As a responsible retirement saver, you’ve maxed out your 401(k) every year, received a full match from your employer and even taken out an IRA to which you have contributed the maximum amount allowable. Now you discover you have arrived at that magic number you calculated would fund your retirement lifestyle—even though you have a few more years of potential savings to go. Do you need to continue saving for retirement? It would be nice to take a “savings break” before leaving the workforce, but is it logical? Is it smart?
How Retirement Saving Works
Your retirement savings likely includes one or both of two types of accounts:
This involves a 401(k), 403(b), 457 or TSP that is either fully or partly (through matching) funded by your employer. Typically, employer-based accounts let you defer taxes on contributions and earnings until withdrawal at retirement. Some allow your contributions to be after-tax in a Roth arrangement. Employer contributions are almost always pretax.
This refers to self-funding of an account you own. Typically an individual account is either a pretax Traditional IRA or an after-tax Roth IRA. If you’ve been saving a long time, you may have both.
When it comes to a decision to keep saving or to stop, reasons to do either are abundant.
Reasons to Stop Saving
If you believe your nest egg is sufficient to carry you through retirement, that plus one or more of the following rationales may encourage you to stop saving.
Perhaps the desire to replace a worn-out automobile calls you to redirect your savings. Or the need for a new roof on the house. Or financing an additional year of college for a child.
Maybe you just want to travel to Europe or buy a new boat. It might make sense to take advantage of these opportunities now, while you are still earning a living (and your knees work), if you feel your retirement is secure.
In retirement you will no longer pay Social Security/Medicare taxes or have some of your current work-related expenses for commuting, clothing or meals. This will lower the amount you’ll need to pay expenses.
If you have no debt, that’s another factor that reduces expenses and could make further saving seem unnecessary.
Opting to Invest Elsewhere
You might decide you want to direct future investments into a Roth IRA so you can access your contributions at any time for any reason without penalty.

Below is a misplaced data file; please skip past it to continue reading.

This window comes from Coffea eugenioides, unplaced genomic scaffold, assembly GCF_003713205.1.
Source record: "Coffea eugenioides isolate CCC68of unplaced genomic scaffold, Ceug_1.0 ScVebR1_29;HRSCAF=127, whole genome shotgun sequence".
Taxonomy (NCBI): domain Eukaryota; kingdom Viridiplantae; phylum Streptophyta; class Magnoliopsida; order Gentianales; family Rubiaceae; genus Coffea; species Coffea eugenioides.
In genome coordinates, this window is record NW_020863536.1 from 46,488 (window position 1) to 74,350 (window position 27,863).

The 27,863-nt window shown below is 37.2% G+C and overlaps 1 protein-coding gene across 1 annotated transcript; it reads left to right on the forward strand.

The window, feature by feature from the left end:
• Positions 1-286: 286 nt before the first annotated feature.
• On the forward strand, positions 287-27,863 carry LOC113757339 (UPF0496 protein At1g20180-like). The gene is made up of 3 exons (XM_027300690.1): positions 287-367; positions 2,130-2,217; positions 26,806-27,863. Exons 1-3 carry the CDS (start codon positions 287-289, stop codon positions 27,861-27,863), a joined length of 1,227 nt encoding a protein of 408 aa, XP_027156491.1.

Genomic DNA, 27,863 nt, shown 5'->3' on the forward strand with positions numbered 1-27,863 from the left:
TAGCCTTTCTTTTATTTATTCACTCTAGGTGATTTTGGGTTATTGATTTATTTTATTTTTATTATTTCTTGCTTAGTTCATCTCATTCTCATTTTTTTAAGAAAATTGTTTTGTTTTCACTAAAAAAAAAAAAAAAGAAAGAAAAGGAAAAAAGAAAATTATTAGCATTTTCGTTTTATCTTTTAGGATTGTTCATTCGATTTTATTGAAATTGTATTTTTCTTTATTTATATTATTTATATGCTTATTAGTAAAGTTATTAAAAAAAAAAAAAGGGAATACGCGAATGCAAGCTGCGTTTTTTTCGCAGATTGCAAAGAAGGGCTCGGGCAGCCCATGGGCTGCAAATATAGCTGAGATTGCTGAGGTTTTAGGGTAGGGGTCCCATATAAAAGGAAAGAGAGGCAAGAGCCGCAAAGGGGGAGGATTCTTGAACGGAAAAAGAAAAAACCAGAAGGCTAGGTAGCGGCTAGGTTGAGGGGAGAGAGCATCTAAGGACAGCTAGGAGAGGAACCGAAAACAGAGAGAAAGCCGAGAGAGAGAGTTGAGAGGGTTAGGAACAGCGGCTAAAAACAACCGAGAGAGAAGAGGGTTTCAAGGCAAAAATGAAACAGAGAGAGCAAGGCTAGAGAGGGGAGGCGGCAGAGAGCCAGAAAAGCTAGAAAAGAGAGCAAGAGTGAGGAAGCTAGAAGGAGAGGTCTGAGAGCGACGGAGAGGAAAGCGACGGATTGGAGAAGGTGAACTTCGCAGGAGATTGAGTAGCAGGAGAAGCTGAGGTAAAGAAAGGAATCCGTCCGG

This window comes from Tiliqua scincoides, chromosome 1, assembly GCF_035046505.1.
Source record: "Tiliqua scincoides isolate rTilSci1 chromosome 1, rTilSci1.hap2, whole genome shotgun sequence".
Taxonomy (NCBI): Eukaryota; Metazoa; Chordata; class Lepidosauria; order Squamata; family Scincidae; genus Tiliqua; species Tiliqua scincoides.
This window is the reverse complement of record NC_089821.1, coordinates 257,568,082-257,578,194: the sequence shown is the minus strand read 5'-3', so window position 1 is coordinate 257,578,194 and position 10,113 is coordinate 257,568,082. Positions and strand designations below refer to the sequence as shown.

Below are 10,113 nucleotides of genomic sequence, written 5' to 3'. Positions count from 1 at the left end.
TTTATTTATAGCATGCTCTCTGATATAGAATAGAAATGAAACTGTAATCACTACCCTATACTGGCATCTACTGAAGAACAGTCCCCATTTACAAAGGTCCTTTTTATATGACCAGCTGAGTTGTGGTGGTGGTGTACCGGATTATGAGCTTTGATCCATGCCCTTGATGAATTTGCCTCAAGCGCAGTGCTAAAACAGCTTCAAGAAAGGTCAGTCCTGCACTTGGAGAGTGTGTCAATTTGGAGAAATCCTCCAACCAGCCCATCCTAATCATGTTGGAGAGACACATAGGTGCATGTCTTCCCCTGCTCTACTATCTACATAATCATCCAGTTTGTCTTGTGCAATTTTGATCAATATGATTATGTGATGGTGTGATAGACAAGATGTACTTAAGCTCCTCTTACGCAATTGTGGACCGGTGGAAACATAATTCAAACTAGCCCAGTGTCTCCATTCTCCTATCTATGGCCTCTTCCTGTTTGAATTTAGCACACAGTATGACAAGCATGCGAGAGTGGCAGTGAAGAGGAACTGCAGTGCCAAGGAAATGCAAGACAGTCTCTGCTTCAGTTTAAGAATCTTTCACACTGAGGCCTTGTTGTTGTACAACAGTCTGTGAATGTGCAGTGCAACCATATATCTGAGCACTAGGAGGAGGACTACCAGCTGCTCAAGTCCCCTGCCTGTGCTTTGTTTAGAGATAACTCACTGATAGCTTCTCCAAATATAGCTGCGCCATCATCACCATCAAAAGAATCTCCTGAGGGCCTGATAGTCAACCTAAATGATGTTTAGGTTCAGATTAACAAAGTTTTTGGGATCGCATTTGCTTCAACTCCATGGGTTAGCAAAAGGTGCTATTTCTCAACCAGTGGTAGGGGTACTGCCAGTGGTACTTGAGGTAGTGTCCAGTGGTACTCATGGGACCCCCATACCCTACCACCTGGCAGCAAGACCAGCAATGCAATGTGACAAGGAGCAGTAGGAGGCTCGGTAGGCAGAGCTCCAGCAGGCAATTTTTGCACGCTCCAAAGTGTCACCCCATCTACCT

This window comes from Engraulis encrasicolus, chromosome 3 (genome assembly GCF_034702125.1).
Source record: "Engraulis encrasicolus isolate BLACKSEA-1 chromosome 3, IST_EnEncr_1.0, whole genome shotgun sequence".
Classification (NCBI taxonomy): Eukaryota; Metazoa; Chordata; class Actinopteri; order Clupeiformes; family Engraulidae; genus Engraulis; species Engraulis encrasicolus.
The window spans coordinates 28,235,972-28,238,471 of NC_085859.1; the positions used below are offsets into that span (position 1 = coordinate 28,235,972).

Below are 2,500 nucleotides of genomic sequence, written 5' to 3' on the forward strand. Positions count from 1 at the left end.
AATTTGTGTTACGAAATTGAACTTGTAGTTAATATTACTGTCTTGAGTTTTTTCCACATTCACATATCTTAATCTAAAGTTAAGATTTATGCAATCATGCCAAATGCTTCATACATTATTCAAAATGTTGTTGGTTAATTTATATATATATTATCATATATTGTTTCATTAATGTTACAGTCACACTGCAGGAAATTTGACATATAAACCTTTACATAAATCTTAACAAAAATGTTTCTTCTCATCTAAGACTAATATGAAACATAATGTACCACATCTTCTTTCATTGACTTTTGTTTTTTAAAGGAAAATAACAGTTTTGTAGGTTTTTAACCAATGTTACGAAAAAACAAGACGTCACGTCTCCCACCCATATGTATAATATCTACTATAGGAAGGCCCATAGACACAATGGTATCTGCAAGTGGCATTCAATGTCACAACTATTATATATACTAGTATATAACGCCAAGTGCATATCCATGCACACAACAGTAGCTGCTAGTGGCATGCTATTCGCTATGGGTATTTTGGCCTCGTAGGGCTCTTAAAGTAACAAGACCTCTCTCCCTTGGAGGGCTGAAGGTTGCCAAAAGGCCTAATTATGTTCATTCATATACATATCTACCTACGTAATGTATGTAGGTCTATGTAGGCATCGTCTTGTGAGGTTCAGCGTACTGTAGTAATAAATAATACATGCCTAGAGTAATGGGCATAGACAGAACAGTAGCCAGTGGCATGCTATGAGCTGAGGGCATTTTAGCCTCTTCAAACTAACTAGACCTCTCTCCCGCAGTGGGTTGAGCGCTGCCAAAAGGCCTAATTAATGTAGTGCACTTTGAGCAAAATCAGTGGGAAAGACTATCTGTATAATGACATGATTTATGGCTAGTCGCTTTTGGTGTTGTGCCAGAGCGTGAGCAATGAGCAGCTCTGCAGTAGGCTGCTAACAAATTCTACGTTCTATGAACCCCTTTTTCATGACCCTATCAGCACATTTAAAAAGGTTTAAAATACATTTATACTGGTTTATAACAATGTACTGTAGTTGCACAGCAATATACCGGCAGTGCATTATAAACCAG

The Start of RMDs
If you have reached the age of 70½, you will be prevented from further investment in a Traditional IRA and will have to begin taking required minimum distributions (RMDs).
Reasons to Keep Saving
Before you pull the plug on saving, you may want to consider the following reasons to keep investing, even if you don’t feel you need to:
In addition to contributions, you will lose significant earnings depending on how long your “savings vacation” lasts.
Employer matching goes away when you don’t contribute. Are you willing to give up “free money?”
Even if you have allowed for inflation in your calculations, what if you have underestimated?
You may live longer than you think you will—perhaps a lot longer. If you do, you might wind up needing more money than you have set aside.
With longer life comes the possibility of expensive medical costs. And, of course, there’s the possibility of a need for long-term care.
Burden on Family
Like many people, you probably don’t want to be a burden to your children.
If you were to run out of money, it would mean no inheritance for loved ones.
The stock market could perform worse than expected.
Increase in Fees
The fees you pay for your investments could increase, cutting into your earnings.
Higher Withdrawal Rate
Due to unforeseen circumstances, you might be forced to withdraw funds at a higher rate than planned, making your savings dwindle more quickly than expected.
You may decide you want a higher standard of living in retirement.
Some experts suggest that when passive income is sufficient to cover expenses and you are debt free, it’s OK to stop saving for retirement. This assumes, of course, that you believe none of the reasons to keep saving listed above will have a significant impact on your finances.
Carefully consider both sides before ending your retirement savings regimen. Consult with a trusted financial advisor to make sure the numbers add up the way you think they do. And, of course, you could save a bit less without stopping completely.